Considering the school’s CIF finalist football squad already missed out on hosting the championship at home, and their standout soccer squads continue to play on the road, here’s to hoping that a third graduating class doesn’t have to go to the Santa Barbara Bowl this spring.
“Such beautiful strong souls loving life loving earth taken too soon.”
So many questions, so few answers.
Regardless of the cause of the devastating Conception boat fire, the loss of 34 souls will be something that this area will never forget.
Hearing the scanner calls of a neighboring boatsman desperate to get help to save the people aboard the Conception, to the long hours searching for answers that will simply take months to provide — this story wasn’t one that anyone wanted to tell.
Attending the community vigil at Chase Palm Park and staring at the 34 oxygen tanks that lined the stage took your breath away; watching the unbelievable strength of family members and loved ones attend the gathering, choking back tears and embracing one another as hundreds of people laid white carnations into baskets to honor the victims.
Most of the families really had no ties to Santa Barbara, only that their loved one had traveled here for a fun weekend of snorkeling and enjoying Santa Cruz Island.
But now they are all Santa Barbarans, embraced by a community that has seen too much tragedy in recent years, but has found the strength to endure it time and time again.
To Carol Adamic, Steve Salika, Tia Salika, Juha Pekka Ahopelto, Neal Baltz, Patricia Beitzinger, Vaidehi Campbell Williams, Raymond Scott Chan, Kendra Chan, Adrian Dahood-Fritz, Andrew Fritz, Justin Dignam, Berenice Felipe, Lisa Fiedler, Kristina “Kristy” Finstad, Dan Garcia, Yulia Krashennaya, Marybeth Guiney, Yuko Hatano, Alexandra “Allie” Kurtz, Xiang Lin, Caroline McLaughlin, Charles McIlvain, Kaustubh Nirmal, Sanjeeri DeoPujari, Angela Rose Quitasol, Evan Michel Quitasol, Nicole Storm Quitasol, Michael Quitasol, Fernisa Sison, Sumil Sandhu, Ted Strom, Kristian Takvam and Wei Tan, you are forever embedded in our hearts.
“We’ll be endangered. We feel endangered.”
In September, the Santa Barbara City Council finally made a decision on its preferred landing spot for the new police headquarters — the Cota Street commuter parking lot.
While some celebrated taking a step forward, Farmers Market organizers continue to be outspoken considering they will have to relocate from their normal Saturday location.
As farmers spoke out about the change, City Councilman Oscar Gutierrez was steadfast in his decision.
“What I am worried about is that your farmers, they are not residents of the city, they are not the ones calling 9-1-1 here,” said Mr. Gutierrez. “There’s a disconnect because there’s 90,000 people who live here that rely on this police force, so I don’t think it is appropriate for outside business owners to dictate how a city will support their police.”
The city has extended an olive branch to the Farmers Market, committing to putting together a subcommittee to help find a suitable replacement location, with De la Guerra Plaza remaining on that list.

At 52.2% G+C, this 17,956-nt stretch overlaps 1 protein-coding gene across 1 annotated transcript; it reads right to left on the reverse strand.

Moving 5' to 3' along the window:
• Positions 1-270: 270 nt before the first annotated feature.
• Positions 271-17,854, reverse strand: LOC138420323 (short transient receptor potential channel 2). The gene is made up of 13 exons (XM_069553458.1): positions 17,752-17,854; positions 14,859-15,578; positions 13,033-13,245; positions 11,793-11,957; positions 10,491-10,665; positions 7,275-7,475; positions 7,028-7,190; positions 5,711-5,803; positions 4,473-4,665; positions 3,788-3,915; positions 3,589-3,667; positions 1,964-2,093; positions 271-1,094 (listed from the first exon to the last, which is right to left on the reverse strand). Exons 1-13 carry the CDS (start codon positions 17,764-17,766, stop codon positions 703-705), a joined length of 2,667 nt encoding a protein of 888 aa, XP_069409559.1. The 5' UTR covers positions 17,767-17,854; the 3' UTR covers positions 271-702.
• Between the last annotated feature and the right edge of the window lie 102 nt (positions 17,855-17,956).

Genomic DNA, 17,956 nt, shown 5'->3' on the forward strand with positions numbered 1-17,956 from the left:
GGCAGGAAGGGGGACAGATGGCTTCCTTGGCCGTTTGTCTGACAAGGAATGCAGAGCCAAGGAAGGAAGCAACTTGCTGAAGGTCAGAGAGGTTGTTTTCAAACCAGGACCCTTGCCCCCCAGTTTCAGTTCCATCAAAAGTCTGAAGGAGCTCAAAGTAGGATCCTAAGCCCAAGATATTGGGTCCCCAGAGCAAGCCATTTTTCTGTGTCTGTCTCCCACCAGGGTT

The subcommittee is not a requirement, as most businesses that have to relocate are not supported by the city, but due to the optics and loud nature of this disagreement, the two parties will attempt to work together to find a solution.
Let’s hope they can find the logical step forward instead of fighting what has already happened.
“It’s also a win for my family. My whole entire family … an example of achieving the American dream.”
Plenty of folks in the Jason Dominguez camp were already celebrating after initial results returned on Election Night, showing him with a slight lead. Plenty of social media posts out there boasting about Mr. Dominguez serving on City Council again.
Only days later, he was conceding to upstart candidate Alejandra Gutierrez, who staged an eleventh-hour comeback to knock off the District 1 incumbent by a mere eight votes.
Ms. Gutierrez championed her family’s modest beginnings and her rise through attending school at SBCC and UCSB.
“I don’t come from a political background,” said Ms. Gutierrez, as her parents are from a town in the western Mexican state of Jalisco. “My dad worked in the fields, and my mom was cleaning houses. … They had to work for everything that they have. I wanted to basically stand up as a young Latina that was raised and born in the city of Santa Barbara and that came from a working class family.”
She also shifts the gender representation on the council, with three women (Kristen Sneddon, Maegan Harmon & Ms. Gutierrez) and three men (newcomer Mike Jordan, Oscar Gutierrez and Eric Friedman).
“I think it shows the movement and how women are empowered to take on these leadership roles,” said Ms. Gutierrez. “It’s a time with a lot of women in empowerment.”
“No life is worth waiting and seeing. All it needed was another gust of wind.”
With the mental scars of the Painted Cave Fire of the 1990s, the 2019 version showcased how far the area has come in responding to a potentially devastating event.
On the afternoon of Nov. 25, locals could be seen peering into the mountains, with a huge billow of smoke stemming from the Painted Cave area and flames clear as day up against the blue skies.
The smell of smoke became thick and the fire spread quickly. Thousands were evacuated as hundreds of firefighters descended on the area to try and find containment.
And then it jumped State Route 154, something that fire crews were hoping to avoid.
As the night wore on, updates showed 0% containment and expected high winds.
But then Mother Nature got involved, giving a glimmer of hope as the winds changed directions and the forecast called for some rain.
The rains did come, as did snow, which could be seen from Santa Barbara.
It allowed the throngs of firefighters to get a grip on the fire (which burned 3,126 acres), and for officials to lift the mandatory evacuations, just in time for Thanksgiving.
And, in that moment, our community took a collective sigh of relief, thankful that no one had been injured, that no homes had been seriously damaged — and most of all, thankful for the hundreds of firefighters who put themselves in harm’s way in order to keep us safe.
And that’s what our community is all about — lifting each other in the face of adversity, supporting each other in innovation and protecting each other in the name of our little paradise.